Real black licorice can lead to abnormal heart rhythms

October 23, 2012 

Think goblins, ghosts and zombies are the scariest part of Halloween? What about abnormal heart rhythms? Yeah, scarier, huh. According to the U.S. Food and Drug Administration too much black licorice can lead to abnormal heart rhythms, as well as high blood pressure, lethargy and congestive heart failure.

“Black licorice contains glycyrrhizin, a chemical compound that can trigger a dangerous drop in potassium levels. When potassium runs low, heart rhythms fluctuate and blood pressure can rise causing swelling, stupor, even heart failure – where sufficient pumping action ceases and blood flow is reduced to the rest of the body,” explained Dr. Srinivas Iyengar, a cardiologist at Bradenton Cardiology Center, in a news release.

Check those candy labels. This warning only applies to real black licorice, not artificially flavored licorice made with anise oil.

Beware moms and dads sneaking candy from the kids' trick-or-treat bags. People over age 40 are most at risk. Consuming two ounces of black licorice a day for two weeks could land someone in the hospital with a heart arrhythmia.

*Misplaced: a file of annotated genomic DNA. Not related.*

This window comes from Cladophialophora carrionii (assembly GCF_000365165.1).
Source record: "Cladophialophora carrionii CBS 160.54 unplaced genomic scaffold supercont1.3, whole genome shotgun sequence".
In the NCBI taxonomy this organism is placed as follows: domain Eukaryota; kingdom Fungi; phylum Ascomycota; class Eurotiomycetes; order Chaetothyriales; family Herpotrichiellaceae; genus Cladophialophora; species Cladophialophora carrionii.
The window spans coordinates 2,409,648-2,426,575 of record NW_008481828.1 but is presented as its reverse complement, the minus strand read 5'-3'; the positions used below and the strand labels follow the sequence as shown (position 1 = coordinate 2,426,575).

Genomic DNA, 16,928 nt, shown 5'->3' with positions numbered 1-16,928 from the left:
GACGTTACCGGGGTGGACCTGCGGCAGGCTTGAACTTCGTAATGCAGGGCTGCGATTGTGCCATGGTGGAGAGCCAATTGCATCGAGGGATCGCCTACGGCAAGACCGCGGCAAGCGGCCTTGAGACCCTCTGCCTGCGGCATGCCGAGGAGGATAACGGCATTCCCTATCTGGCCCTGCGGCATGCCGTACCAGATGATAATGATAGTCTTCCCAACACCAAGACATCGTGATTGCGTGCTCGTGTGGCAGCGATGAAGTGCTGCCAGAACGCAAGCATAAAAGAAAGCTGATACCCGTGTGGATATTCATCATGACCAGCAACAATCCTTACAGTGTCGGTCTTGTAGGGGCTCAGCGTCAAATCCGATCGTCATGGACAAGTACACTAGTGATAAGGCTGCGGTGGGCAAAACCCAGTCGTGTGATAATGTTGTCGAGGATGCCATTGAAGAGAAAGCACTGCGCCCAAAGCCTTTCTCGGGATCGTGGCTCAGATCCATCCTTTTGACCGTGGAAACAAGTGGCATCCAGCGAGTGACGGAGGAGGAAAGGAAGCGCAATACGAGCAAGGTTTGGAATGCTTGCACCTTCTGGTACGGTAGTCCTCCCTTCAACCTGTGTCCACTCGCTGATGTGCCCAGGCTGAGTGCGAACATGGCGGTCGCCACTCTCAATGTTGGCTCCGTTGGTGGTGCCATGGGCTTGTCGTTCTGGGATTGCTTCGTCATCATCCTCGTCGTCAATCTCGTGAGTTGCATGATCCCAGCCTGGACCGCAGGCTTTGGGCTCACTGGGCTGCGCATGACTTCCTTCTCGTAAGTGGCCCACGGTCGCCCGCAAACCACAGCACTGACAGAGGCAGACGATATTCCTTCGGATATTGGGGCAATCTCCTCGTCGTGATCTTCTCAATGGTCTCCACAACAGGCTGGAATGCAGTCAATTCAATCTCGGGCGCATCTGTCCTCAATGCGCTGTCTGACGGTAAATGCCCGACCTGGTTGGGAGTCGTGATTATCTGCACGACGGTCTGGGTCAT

“Those with high blood pressure, heart disease or kidney disease are even more susceptible to black licorice’s effects,” Dr. Iyengar said in a news release.

Don't panic if you've consumed black licorice in the past. As a person stops consuming the candy, potassium levels are quickly restored, according to the news release.

Dr. Iyengar also warned: “Black licorice can also interact with some medications and dietary supplements, so talk to your doctor if you eat the sweet regularly."

For more information, visit BradentonCardiology.com.

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